Year’s End Reflections
Diary Entry from November:
In these last days I find myself counting things. Backwards, going down to one, then zero.
Twelve meals left.
Two trips to the grocery store left.
Ten days left before my significant other and I part ways.
2,354 days of unconditional, persevering, and enduring love coming to an end in ten days.
Why did I do this?
It’s not too late, I can stop this.
But what is the right thing to do?
Fix this, get past the immense pain, learn to forgive myself and rebuild this life we built together?
Or let him go, so he can meet the person he actually deserves?
Can love be rekindled?
Can we grow apart, go on our separate paths, grow and perhaps become different people, and somehow, miraculously, hopefully, come together again?
It’s the first Christmas in six years where I wake up alone.
This time, there is no Christmas tree decked with all the old baubles accumulated with memories, even the broken ornaments, and underneath, the presents marked with our names.
For six years, I got used to having my name under a tree, along with names of his family.
Before then, I never had that.
Because of him, I got to experience a truly wholesome Christmas – waking up early and shuddering in the cold, tiptoeing with glee with creaking wood following our footsteps to the tree, seeking our names in the resplendent mound of presents overflowing with bows, glitter, and all the green-and-red, waiting for the rest of the household to stir and gather by the tree.
Oh, how did it come to this?
I’m back in my old room again – my childhood room with cracks in the walls – drinking alone and dreading the morning; dreading the emptiness and the echoing silence, the small talks, and the sad attempts to force the festivities of this truthfully lonely holiday.
It will be a small Christmas – one that I’ve grown up with – an awkward dinner with my mother, followed by us retreating to our separate rooms to be alone.
I know that is a blessing in itself. At least I am warm. At least I have food. At least I still have my parents, even though our relationship is complex and strained.
I hate the holidays. The pageantry of forced cheer and expectations – all of it – I hate all of it.
I know it’s supposed to be a time when I reflect on things that I have, but I find myself ruminating on what I do not have.
In these days I find myself coiling tighter into myself and collapsing – after all, despair is too familiar and comfortable – sinking in self loathing, anguish, and wondering if the light on the horizon is worth chasing.
When I’m not on Facebook, I find myself browsing the same Google search results, the links marked purple, hoping to find an easy way out. Carbon monoxide. Potassium cyanide. Death by falling.
They are all terrifying and I cannot muster the courage.
I brought this on myself, as I always have.
Because I am a wildfire; a harbinger of destruction – when I’m not destroying wholesome things around me, including people I love, I am destroying myself.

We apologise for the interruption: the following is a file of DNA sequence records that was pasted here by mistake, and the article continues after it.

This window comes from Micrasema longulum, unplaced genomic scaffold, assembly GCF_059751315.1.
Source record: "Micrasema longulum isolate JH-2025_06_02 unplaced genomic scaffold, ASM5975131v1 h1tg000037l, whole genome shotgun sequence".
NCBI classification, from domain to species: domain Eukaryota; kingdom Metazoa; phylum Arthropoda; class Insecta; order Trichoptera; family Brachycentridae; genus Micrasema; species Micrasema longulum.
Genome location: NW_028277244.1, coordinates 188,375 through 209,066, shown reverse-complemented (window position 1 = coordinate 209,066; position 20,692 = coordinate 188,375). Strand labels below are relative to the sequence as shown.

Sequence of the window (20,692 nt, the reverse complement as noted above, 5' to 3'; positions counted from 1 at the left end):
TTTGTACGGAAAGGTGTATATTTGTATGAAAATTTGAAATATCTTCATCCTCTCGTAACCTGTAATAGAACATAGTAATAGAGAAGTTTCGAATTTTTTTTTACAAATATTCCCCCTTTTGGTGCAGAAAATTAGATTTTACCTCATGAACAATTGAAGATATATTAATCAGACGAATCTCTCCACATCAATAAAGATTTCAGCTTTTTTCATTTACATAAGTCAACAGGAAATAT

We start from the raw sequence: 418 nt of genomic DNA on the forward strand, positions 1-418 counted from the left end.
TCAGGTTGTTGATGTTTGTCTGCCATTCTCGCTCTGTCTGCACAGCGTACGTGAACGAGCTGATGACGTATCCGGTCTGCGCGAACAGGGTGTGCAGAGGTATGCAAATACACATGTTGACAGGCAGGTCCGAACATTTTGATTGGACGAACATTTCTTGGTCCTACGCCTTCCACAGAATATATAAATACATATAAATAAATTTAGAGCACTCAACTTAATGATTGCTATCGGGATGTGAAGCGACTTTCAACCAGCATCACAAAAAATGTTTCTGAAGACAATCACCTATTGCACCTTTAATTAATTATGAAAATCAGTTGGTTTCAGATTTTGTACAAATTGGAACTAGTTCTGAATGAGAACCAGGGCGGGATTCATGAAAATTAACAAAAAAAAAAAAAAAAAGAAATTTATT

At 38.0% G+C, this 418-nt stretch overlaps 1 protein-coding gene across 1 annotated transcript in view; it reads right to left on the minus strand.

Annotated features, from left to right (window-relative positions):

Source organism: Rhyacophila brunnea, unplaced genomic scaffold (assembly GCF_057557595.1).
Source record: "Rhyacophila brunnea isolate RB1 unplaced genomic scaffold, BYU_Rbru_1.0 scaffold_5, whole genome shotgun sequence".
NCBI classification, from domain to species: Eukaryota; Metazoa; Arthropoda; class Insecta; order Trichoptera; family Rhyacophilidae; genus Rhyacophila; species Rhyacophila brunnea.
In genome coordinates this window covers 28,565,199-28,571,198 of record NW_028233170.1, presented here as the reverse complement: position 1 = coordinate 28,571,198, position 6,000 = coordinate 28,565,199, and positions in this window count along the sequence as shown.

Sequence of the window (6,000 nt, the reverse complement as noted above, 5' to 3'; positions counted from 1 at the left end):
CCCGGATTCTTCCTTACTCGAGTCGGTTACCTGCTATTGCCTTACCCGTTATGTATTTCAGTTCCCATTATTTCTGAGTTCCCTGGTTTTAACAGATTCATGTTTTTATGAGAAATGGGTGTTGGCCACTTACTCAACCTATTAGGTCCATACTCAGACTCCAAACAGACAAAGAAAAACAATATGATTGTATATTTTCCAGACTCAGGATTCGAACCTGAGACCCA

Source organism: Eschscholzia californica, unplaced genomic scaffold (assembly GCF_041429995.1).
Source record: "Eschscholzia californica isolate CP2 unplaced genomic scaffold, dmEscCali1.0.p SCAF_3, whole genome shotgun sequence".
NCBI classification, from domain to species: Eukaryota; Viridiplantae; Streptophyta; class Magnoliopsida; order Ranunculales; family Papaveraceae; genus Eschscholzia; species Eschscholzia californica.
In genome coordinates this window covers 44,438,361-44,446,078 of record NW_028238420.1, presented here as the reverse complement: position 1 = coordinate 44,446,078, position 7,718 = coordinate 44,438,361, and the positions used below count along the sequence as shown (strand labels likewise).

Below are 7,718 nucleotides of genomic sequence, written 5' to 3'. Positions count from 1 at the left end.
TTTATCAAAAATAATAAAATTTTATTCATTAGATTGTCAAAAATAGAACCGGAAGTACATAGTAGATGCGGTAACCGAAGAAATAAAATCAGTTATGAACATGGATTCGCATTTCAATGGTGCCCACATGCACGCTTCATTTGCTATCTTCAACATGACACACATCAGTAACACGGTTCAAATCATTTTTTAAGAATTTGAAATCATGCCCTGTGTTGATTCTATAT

I have the right to destroy myself.
New Year’s Eve:
So, I am alone again. My first thought when I woke up today.
I still wake up, thinking that when I turn my head, he would be there.
I did this. I have only myself to blame.
2017 was the best year of my life. Then it ended the worst way possible.
I went through a major transformation, finally broke through my depression and anxiety, and threw myself into new experiences through which I met amazing people who quickly became cherished and reliable anchors in my life. I grew exponentially this year, emotionally, mentally, and physically – becoming a better person and progressing rapidly in all my pursuits. I even continued old hobbies that I ditched a long time ago. I’ve never felt so motivated and empowered.
But I had to say goodbye. I bid farewell to those that mattered the most in my life.
I said goodbye to my beloved pet, who died unexpectedly over the summer. I still grieve for her. I can still remember her soft fur, her small body radiating warmth and unadulterated contentment. I also remember how stiff and unreal she felt after she departed. Those juxtaposing memories are now intertwined and inseparable.
I said goodbye to the love of my life, who was by my side for 9 years. Three years as best friends, six years as inseparable partners. Nine years of adventures and a lifetime of memories. I closed that chapter too.
I said goodbye to my independent life away from my parents in Brooklyn, my brand new apartment, and the stability I’ve grown accustomed to, to move back home to Queens.
I’m back to square one.
What is waiting for me on the horizon? A new love? New adventures? New achievements? They all seem so superficial and puerile.
It all seems so meaningless.
What am I doing here?
Wavering. Oscillating. Perpetually between extreme emotional states; roaring and leaping with euphoria and an overflowing love for life and my dear friends, then spiralling into the abyss and wishing for complete oblivion.
Ah, but I must push forward.
Because one thing that I hate the most is indecision and stasis. Being a person of extremes, I must either extinguish my fire or fuel it.
Lacking the courage to extinguish it, leaning on the people who love and support me still, and being hopeful for the future, I choose to fuel my fire.